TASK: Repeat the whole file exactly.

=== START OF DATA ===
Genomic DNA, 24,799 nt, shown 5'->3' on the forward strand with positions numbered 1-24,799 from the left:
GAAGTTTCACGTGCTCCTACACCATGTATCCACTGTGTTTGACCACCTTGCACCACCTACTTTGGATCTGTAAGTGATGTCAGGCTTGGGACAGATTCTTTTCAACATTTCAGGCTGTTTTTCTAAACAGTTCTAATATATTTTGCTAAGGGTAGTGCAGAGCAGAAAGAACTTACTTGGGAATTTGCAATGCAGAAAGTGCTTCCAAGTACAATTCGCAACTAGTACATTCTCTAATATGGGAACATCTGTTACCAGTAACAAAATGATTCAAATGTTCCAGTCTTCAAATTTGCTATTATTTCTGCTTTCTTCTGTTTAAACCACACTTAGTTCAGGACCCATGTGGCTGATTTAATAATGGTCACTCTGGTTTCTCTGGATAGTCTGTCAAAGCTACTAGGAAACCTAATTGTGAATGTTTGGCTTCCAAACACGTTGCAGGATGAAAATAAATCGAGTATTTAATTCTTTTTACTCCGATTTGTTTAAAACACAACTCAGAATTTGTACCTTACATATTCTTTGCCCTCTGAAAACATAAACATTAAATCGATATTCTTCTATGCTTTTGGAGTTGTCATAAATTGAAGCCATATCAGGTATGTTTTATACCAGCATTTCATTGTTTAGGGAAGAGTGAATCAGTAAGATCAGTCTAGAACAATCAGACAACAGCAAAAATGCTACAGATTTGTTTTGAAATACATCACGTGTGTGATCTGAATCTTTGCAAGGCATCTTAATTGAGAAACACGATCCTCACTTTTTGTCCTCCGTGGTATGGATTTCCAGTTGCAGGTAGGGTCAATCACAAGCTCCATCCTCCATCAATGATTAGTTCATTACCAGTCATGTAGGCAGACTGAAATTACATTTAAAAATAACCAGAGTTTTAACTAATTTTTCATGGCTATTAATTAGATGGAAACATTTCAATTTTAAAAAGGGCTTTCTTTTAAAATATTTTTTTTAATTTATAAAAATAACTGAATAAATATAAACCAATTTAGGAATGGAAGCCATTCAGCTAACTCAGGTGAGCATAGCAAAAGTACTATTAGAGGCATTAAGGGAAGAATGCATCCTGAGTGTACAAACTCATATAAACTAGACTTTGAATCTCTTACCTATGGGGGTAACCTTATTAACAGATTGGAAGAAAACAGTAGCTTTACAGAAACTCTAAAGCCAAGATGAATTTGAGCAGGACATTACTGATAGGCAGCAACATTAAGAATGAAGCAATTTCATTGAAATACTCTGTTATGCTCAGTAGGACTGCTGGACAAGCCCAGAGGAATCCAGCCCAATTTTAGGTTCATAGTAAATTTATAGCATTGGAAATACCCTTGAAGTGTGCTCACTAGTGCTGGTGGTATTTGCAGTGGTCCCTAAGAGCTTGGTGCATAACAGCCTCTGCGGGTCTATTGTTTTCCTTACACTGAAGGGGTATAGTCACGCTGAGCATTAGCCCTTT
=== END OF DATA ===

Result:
Genomic DNA, 24,799 nt, shown 5'->3' on the forward strand with positions numbered 1-24,799 from the left:
GAAGTTTCACGTGCTCCTACACCATGTATCCACTGTGTTTGACCACCTTGCACCACCTACTTTGGATCTGTAAGTGATGTCAGGCTTGGGACAGATTCTTTTCAACATTTCAGGCTGTTTTTCTAAACAGTTCTAATATATTTTGCTAAGGGTAGTGCAGAGCAGAAAGAACTTACTTGGGAATTTGCAATGCAGAAAGTGCTTCCAAGTACAATTCGCAACTAGTACATTCTCTAATATGGGAACATCTGTTACCAGTAACAAAATGATTCAAATGTTCCAGTCTTCAAATTTGCTATTATTTCTGCTTTCTTCTGTTTAAACCACACTTAGTTCAGGACCCATGTGGCTGATTTAATAATGGTCACTCTGGTTTCTCTGGATAGTCTGTCAAAGCTACTAGGAAACCTAATTGTGAATGTTTGGCTTCCAAACACGTTGCAGGATGAAAATAAATCGAGTATTTAATTCTTTTTACTCCGATTTGTTTAAAACACAACTCAGAATTTGTACCTTACATATTCTTTGCCCTCTGAAAACATAAACATTAAATCGATATTCTTCTATGCTTTTGGAGTTGTCATAAATTGAAGCCATATCAGGTATGTTTTATACCAGCATTTCATTGTTTAGGGAAGAGTGAATCAGTAAGATCAGTCTAGAACAATCAGACAACAGCAAAAATGCTACAGATTTGTTTTGAAATACATCACGTGTGTGATCTGAATCTTTGCAAGGCATCTTAATTGAGAAACACGATCCTCACTTTTTGTCCTCCGTGGTATGGATTTCCAGTTGCAGGTAGGGTCAATCACAAGCTCCATCCTCCATCAATGATTAGTTCATTACCAGTCATGTAGGCAGACTGAAATTACATTTAAAAATAACCAGAGTTTTAACTAATTTTTCATGGCTATTAATTAGATGGAAACATTTCAATTTTAAAAAGGGCTTTCTTTTAAAATATTTTTTTTAATTTATAAAAATAACTGAATAAATATAAACCAATTTAGGAATGGAAGCCATTCAGCTAACTCAGGTGAGCATAGCAAAAGTACTATTAGAGGCATTAAGGGAAGAATGCATCCTGAGTGTACAAACTCATATAAACTAGACTTTGAATCTCTTACCTATGGGGGTAACCTTATTAACAGATTGGAAGAAAACAGTAGCTTTACAGAAACTCTAAAGCCAAGATGAATTTGAGCAGGACATTACTGATAGGCAGCAACATTAAGAATGAAGCAATTTCATTGAAATACTCTGTTATGCTCAGTAGGACTGCTGGACAAGCCCAGAGGAATCCAGCCCAATTTTAGGTTCATAGTAAATTTATAGCATTGGAAATACCCTTGAAGTGTGCTCACTAGTGCTGGTGGTATTTGCAGTGGTCCCTAAGAGCTTGGTGCATAACAGCCTCTGCGGGTCTATTGTTTTCCTTACACTGAAGGGGTATAGTCACGCTGAGCATTAGCCCTTT